(Editor’s note: Dispatches contributors Terry Boyd and Ivana Avramovic attended the Sunday night hackathon showcase at Vienna Impact Hub and came away mightily impressed.)
A new and varied startup scene is taking shape in Vienna, a city that’s never quite shown signs of challenging Berlin, Amsterdam, London or Stockholm. Yet, increasingly, the ingredients seem to be here.
Last weekend, seven startups seeking better marketing and messaging were selected for a 48-hour hackathon, 1001|Hackathon for Social Impact. The event paired 40 social entrepreneurs from across Europe with creative agencies including digital marketing agencies, animators, illustrators and photographers. The results were social new websites, new social media efforts, new videos and new presentations for a standing-room-only crowd at the closing showcase Sunday night.
But the story behind the story might be how much this tells us about where Vienna is headed innovation-wise.
Barbara Inmann, a co-founder of the Vienna Impact Hub, gave us both the details on the hackathon, and an overview of Vienna’s startup eco-system. The Vienna organization is part of the global network of social entrepreneur centers founded in London in 2005. Today, there are 80 Impact Hubs on five continents with 11,000 members and 17 new hubs in the works.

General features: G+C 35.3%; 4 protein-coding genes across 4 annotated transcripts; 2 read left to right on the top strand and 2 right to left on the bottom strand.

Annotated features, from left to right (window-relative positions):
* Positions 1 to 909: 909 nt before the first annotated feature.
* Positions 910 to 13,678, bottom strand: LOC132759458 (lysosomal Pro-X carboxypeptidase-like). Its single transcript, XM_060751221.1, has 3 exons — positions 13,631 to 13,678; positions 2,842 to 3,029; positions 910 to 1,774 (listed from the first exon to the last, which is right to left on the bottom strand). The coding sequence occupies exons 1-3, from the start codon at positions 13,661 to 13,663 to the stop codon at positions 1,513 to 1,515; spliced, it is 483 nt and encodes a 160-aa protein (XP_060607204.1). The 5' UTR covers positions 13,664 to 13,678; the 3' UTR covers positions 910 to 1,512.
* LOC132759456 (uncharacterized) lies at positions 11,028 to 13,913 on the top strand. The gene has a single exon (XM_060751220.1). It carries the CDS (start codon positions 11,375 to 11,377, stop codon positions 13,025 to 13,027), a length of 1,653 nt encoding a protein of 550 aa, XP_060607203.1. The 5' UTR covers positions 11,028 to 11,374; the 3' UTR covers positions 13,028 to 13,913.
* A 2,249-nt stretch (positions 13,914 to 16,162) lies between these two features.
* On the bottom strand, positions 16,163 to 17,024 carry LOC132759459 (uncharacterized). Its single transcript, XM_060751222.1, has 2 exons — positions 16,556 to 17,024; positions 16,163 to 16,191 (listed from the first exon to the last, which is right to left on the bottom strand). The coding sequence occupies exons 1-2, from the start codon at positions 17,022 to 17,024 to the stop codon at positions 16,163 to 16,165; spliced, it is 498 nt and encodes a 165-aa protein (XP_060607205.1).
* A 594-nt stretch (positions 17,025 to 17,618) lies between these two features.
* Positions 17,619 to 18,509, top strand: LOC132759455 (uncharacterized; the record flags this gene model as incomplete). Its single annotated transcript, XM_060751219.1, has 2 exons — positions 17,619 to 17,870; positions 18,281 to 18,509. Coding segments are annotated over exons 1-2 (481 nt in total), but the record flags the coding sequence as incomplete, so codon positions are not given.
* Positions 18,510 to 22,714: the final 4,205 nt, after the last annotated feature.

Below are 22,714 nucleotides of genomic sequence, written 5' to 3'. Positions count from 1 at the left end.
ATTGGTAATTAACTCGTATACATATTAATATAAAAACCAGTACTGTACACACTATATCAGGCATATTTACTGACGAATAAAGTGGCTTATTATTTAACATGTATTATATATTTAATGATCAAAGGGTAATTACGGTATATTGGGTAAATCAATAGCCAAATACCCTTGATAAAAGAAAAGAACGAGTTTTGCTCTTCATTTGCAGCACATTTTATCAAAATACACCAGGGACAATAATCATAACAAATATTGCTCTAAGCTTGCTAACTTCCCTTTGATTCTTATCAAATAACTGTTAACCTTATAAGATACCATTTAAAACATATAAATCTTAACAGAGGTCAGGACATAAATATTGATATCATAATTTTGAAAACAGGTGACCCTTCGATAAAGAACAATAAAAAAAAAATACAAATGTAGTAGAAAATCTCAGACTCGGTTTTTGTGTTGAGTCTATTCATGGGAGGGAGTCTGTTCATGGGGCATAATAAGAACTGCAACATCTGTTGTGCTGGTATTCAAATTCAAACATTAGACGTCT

Inmann, a Vienna native, has been involved in social entrepreneurism since 2008 and has worked for various efforts in Berlin, where she wrote her master thesis, as well as at the Impact Hub in San Francisco. So she has a basis for comparison. Her take: The Viennese scene is attracting more talent, more capital and more attention from the U.S.
Interactive design and technology startup Polycular, went to Silicon Valley for an incubator and returned.
One of the weekend hackathon participants, Robo Wunderkind, is going to China to build its prototype. Corporations are increasingly interested in using the Impact Hub’s impressive 1,200 m2 (13,000 square feet) building, located just off the “Fashion Mile” in the Lindengasse section of Vienna. Oracle executives came to Vienna, proposing to Impact Hub organizers “that we come together to promote a hackathon,” said Kai Wichmann, communications manager for the innovation hub. Increasingly, Austrian politicians and policymakers are making pilgrimages to Silicon Valley. Select Austrian startups have gone to accelerators in The Valley, courtesy of the Austrian Trade Commission.
We also noticed there were an impressive number of expats/techpats involved, with the U.K., Eastern Europe and Asia well represented.